over the school of Aquinas. It may be escribed as a transition from
the more speculative Mysticism towards quietism. In the fourteenth
century writings, such as the _Theologia Germanica_, we merely welcome
a new and valuable aspect of the religious life; since the change is
connected with a distrust of reason, and a return to standpoint of
harsh legalism, we cannot regard it as an improvement.]

[Footnote 274: Compare p. 161, for similar teaching in Eckhart

[Footnote 275: See the quotation on p. 11, note.]

[Footnote 276: Irenæus, _Contra Har_. iv. 6.]

[Footnote 277: No. 31. on Psalm xci. 13.]

[Footnote 278: Hilton's book has been reprinted from the edition of
1659, with an introduction by the Rev. J.B. Dalgairns. Very little is
known about the author's life, but his book was widely read, and was
"chosen to be the guide of good Christians in the courts of kings and
in the world." The mother of Henry VII. valued it very highly. I have
also used Mr. Guy's edition in my quotations from _The Scale of

[Footnote 279: 1 Cor. xiv. 15. This text was also appealed to by the
Quietists of the post-Reformation period.]

[Footnote 280: The texts to which he refers are those which Origen
uses in the same manner. Compare 1 Cor. i. 23, ii. 2, Gal. vi. 14,
with 1 Cor. i. 24.]

[Footnote 281: Julian (born 1343) was probably a Benedictine nun of
Carrow, near Norwich, but lived for the greater part of her life in an
anchorage in the churchyard of St. Julian at Norwich. There is a copy
of her _Revelations_ in the British Museum. Editions by Cressy, 1670;
reprint issued 1843; by Collins, 1877. See, further, in the
_Dictionary of National Biography_. In my quotations from her, I have
used an unpublished version kindly lent me by Miss G.H. Warrack. It is
just so far modernised as to be intelligible to those who are not
familiar with fourteenth century English.]

[Footnote 282: This was a recognised classification. Scaramelli says,
"Le visioni corporce sono favori propri dei principianti, che
incomminciano a camminare nella via dello spirito.... Le visioni
immaginari sono proprie dei principianti e dei proficienti, che non
sono ancor bene purgati.... Le visioni intellectuali sono proprie di
quelli che si trovano gia in istato di perfezione." It comes
originally from St. Augustine (_De Gen. ad litt._ xii. 7, n. 16): "Hæc
sunt tria genera visionum.... Primum ergo appellemus corporale, quia
per corpus percipitur, et corporis sensibus exhibetur. Secundum
spirituale: quidquid enim corpus non est, et tamen aliquid est, iam
recte dicitur spiritus; et utique non est corpus, quamvis corpori
similis sit, imago absentis corporis, nee ille ipse obtutus quo
cernitur. Tertium vero intellectuale, ab intellectu."]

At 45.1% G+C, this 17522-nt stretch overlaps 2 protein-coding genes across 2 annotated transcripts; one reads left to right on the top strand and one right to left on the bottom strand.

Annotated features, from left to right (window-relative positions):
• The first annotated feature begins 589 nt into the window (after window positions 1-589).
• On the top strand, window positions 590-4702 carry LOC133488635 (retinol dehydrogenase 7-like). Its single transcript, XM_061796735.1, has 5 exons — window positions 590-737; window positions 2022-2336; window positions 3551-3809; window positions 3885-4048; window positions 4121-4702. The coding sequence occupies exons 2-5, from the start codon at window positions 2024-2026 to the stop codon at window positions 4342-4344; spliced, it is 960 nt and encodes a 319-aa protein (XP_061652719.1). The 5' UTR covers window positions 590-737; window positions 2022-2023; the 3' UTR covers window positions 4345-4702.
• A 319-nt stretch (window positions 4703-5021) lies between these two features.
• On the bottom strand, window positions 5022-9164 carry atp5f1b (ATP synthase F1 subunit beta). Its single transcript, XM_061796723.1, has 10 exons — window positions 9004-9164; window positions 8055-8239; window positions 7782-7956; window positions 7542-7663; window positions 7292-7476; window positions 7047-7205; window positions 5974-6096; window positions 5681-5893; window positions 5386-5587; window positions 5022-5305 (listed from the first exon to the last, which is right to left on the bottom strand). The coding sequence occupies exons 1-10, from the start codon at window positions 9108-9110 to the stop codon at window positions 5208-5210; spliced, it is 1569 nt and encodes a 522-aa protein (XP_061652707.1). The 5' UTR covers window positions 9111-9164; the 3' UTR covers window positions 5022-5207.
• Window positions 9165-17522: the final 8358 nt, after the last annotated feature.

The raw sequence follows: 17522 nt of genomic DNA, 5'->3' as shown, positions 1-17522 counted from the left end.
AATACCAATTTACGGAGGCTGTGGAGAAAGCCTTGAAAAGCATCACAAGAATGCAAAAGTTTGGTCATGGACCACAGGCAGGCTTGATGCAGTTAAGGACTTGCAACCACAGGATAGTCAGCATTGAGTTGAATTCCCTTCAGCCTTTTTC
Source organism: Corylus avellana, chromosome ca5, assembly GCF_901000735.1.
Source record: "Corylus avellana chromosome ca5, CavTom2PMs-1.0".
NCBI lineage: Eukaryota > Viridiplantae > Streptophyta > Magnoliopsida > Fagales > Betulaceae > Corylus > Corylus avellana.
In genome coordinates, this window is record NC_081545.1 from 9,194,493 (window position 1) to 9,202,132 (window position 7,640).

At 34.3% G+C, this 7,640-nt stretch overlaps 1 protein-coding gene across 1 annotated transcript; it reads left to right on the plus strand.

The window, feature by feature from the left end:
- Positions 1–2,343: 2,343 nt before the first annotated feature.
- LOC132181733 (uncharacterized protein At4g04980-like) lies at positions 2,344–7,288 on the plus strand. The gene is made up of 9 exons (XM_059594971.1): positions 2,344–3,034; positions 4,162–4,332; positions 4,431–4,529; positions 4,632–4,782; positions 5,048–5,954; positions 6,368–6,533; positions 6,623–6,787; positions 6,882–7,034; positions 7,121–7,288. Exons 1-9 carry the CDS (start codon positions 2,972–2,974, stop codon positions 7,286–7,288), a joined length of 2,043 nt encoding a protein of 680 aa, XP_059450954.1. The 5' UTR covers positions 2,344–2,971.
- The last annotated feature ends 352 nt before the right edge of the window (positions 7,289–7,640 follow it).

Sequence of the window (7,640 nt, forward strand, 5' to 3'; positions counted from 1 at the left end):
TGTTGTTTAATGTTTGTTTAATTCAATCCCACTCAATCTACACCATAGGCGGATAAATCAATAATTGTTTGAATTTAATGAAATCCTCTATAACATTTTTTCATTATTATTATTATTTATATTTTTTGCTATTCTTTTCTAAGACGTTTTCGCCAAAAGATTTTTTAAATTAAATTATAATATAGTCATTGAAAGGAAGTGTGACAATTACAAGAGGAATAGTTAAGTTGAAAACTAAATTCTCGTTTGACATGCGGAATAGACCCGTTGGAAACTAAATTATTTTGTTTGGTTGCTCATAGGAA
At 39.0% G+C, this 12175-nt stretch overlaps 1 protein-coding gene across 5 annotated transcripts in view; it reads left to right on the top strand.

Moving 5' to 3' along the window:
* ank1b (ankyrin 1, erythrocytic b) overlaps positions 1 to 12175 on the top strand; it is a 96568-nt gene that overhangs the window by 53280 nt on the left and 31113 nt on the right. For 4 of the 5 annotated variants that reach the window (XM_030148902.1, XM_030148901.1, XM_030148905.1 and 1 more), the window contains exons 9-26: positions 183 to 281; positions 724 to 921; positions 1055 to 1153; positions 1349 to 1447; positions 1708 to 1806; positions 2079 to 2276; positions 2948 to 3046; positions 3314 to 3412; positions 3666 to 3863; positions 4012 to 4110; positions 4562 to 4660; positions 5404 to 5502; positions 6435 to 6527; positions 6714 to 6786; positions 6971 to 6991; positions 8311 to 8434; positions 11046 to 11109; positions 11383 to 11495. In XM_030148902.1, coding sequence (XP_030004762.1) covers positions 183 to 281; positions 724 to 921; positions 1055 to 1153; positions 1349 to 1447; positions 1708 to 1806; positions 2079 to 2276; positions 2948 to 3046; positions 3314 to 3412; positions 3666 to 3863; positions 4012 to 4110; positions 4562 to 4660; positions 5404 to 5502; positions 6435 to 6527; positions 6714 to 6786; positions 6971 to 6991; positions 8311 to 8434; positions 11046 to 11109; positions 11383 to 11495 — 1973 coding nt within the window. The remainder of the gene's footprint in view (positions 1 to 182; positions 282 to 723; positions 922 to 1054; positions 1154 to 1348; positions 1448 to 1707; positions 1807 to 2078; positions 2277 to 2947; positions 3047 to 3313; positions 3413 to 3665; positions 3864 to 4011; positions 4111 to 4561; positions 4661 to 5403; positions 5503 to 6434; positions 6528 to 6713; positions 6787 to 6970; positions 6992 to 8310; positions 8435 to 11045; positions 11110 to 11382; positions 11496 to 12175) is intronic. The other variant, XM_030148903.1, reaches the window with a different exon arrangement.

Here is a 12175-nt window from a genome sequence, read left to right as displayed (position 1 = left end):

[Footnote 283: That is, "necessary" or "profitable."]


"O heart, the equal poise of Love's both parts,
Big alike with wounds and darts,
Live in these conquering leaves, live still the same,
And walk through all tongues one triumphant flame!
Live here, great heart, and love and die and kill,
And bleed, and wound, and yield, and conquer still.
Let this immortal life, where'er it comes,
Walk in a crowd of loves and martyrdoms.
Let mystic deaths wait on it, and wise souls be
The love-slain witnesses of this life of thee.
O sweet incendiary! show here thy art
Upon this carcase of a hard, cold heart;
Let all thy scattered shafts of light, that play
Among the leaves of thy large books of day,
Combined against this breast at once break in,
And take away from me myself and sin;
This glorious robbery shall thy bounty be,
And my best fortunes such fair spoils of me.
O thou undaunted daughter of desires!
By all thy dower of lights and fires,
By all the eagle in thee, all the dove,
By all thy lives and deaths of love,
By thy large draughts of intellectual day,
And by thy thirsts of love more large than they;
By all thy brim-fill'd bowls of fierce desire,
By thy last morning's draught of liquid fire,
By the full kingdom of that final kiss
That seized thy parting soul and seal'd thee His;
By all the heavens thou hast in Him,
Fair sister of the seraphim!
By all of Him we have in Thee,
Leave nothing of myself in me:
Let me so read thy life, that I
Unto all life of mine may die."

CRASHAW, _On St. Teresa_.

"In a dark night,
Burning with ecstasies wherein I fell,
Oh happy plight,
Unheard I left the house wherein I dwell,
The inmates sleeping peacefully and well.

"Secure from sight;
By unknown ways, in unknown robes concealed,
Oh happy plight;
And to no eye revealed,
My home in sleep as in the tomb was sealed.

"Sweet night, in whose blessed fold
No human eye beheld me, and mine eye
None could behold.
Only for Guide had I
His Face whom I desired so ardently."

ST. JUAN OF THE CROSS (translated by Hutchings).


"Whom have I in heaven but Thee? and there is none upon earth that I
desire beside Thee. My flesh and my heart faileth: but God is the